Where do I start??

#1
Hey everybody! Let me get right to it. I'm an Elementary School Counselor in Fayetteville, NC, who works directly with grades 2-5. My classroom lessons generally cover the "soft" skills, or social skills, as well as things like self-confidence, diversity, integrity, bullying, etc. I have absolutely reached my end with the usual class lessons, and when I'm bored, the kids are bored. I'm fully prepared this year to do something totally off the beaten path, and am seriously considering using RPGs to help teach these skills in the classroom. A blog I read by another teacher who is already doing this, recommended Emberwind, among others, to help teach the skills I focus on.

But here's the problem: I've never really played this type of RPG, and I have NO idea how I'm going to adapt this to a classroom of 18 - 28 kids. One idea I had was to break kids up into groups and assign each group of 3-4, a character for which the group is responsible. Either way, I feel like the nature of these games is something that could carry me through an entire quarter of classroom lessons without putting kids to sleep in the process. Anything you guys could recommend or suggest would be REALLY appreciated. And my kids would appreciate it too. Thanks on advance!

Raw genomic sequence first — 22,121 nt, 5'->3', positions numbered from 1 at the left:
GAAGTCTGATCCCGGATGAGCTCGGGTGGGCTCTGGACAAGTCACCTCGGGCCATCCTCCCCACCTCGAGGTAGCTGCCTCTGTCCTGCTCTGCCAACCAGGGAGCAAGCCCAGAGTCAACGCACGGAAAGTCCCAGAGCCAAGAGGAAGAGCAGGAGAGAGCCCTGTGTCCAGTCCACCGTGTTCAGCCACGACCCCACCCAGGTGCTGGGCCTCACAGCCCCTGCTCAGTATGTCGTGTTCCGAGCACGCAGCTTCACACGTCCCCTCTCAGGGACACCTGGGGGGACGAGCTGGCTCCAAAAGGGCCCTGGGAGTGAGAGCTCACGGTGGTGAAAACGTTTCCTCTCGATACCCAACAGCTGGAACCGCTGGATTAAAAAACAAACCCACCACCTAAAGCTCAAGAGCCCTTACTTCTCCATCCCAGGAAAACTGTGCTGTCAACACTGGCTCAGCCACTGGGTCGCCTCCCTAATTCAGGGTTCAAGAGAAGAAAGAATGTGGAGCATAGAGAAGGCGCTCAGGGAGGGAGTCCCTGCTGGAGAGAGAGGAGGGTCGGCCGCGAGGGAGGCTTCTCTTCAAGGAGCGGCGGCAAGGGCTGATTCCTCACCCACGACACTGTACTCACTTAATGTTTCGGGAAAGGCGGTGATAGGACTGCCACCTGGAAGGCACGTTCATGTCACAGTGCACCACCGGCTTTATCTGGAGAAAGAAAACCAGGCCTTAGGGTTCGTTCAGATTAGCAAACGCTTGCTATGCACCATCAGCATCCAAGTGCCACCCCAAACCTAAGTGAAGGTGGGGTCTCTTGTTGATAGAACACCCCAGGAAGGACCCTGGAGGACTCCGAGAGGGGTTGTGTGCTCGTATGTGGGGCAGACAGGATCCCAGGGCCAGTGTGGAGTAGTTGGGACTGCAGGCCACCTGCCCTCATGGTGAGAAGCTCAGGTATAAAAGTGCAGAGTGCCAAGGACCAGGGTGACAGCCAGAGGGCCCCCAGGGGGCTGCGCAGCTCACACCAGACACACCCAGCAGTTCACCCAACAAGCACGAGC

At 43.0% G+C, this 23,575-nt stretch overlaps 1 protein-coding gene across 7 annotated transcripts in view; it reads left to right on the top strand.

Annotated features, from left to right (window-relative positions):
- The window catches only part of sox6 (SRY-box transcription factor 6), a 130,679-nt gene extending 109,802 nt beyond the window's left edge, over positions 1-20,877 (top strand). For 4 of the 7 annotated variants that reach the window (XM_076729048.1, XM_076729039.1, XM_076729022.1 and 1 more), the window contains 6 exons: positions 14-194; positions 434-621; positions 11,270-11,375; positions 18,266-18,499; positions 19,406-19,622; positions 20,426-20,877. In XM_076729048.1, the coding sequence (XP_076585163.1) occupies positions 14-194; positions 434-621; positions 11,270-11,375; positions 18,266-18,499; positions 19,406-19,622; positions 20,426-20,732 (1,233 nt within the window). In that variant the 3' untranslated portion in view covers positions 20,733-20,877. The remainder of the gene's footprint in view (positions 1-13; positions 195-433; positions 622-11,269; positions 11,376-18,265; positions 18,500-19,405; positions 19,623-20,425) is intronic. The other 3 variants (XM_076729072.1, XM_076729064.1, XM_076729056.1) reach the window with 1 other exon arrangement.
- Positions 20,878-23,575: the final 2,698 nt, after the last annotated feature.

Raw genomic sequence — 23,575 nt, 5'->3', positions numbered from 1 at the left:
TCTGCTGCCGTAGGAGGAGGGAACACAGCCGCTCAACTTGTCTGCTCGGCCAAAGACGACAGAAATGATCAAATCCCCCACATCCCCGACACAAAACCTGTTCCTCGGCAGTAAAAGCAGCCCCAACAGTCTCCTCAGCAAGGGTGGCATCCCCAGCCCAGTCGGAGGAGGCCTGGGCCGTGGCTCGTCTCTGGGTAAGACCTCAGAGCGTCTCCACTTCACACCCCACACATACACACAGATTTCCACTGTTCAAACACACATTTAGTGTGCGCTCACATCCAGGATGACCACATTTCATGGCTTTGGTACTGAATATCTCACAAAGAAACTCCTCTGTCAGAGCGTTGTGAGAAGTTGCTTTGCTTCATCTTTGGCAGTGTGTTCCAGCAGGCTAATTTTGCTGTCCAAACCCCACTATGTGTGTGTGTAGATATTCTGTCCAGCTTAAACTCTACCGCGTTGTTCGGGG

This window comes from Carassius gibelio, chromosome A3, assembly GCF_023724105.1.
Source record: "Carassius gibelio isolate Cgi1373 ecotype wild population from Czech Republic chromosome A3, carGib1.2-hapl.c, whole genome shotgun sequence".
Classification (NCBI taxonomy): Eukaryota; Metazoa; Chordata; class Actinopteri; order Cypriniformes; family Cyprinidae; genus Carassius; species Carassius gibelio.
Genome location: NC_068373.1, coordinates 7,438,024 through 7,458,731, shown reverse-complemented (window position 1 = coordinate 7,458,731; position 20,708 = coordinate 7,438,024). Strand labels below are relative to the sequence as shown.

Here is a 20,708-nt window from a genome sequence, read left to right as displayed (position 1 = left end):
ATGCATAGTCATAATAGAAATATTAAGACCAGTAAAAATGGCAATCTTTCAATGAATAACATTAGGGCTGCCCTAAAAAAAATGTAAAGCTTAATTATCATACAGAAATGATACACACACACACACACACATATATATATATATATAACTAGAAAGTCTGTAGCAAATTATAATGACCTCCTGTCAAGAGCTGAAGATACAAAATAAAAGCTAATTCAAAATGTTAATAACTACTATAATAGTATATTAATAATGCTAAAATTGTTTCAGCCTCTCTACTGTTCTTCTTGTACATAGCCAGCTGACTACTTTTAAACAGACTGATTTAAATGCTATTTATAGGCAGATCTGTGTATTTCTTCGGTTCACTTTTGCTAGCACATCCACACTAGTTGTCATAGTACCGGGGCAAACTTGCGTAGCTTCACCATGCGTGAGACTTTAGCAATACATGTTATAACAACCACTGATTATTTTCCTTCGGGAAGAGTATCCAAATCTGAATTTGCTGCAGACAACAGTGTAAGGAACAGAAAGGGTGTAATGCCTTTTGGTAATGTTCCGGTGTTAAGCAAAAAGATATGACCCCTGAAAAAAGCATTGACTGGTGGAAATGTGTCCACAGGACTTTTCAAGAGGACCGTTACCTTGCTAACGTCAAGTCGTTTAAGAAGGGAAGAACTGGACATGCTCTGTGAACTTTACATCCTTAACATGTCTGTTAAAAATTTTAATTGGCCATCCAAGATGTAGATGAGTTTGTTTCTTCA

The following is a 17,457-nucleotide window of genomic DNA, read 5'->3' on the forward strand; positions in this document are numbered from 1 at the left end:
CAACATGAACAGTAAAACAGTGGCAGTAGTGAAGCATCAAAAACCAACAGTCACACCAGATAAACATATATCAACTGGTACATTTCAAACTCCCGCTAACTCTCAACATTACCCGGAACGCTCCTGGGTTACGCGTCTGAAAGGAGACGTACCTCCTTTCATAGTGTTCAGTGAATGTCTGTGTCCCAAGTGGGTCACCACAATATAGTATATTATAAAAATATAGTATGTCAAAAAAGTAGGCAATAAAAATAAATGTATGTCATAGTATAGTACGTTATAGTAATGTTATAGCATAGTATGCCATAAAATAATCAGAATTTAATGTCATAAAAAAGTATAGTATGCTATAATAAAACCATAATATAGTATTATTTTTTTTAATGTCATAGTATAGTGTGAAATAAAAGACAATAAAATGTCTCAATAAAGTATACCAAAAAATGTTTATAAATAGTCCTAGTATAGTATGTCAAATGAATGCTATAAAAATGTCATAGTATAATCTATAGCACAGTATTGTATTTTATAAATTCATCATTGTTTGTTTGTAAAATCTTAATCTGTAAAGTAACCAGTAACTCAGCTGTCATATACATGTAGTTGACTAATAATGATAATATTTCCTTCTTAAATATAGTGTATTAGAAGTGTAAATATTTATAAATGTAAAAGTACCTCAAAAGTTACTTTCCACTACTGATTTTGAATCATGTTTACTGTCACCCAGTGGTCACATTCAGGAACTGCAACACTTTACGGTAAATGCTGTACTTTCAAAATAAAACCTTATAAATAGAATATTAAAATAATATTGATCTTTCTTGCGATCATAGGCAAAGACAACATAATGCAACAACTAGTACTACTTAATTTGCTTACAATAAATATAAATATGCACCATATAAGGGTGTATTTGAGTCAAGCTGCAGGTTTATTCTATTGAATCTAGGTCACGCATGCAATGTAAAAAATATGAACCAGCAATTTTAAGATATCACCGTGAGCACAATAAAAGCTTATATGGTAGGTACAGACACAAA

[NOM] Derek

Administrator
Staff member
#2
Hey there! I'm so glad you've taken an interest in EMBERWIND, and even more, to take it into a school classroom.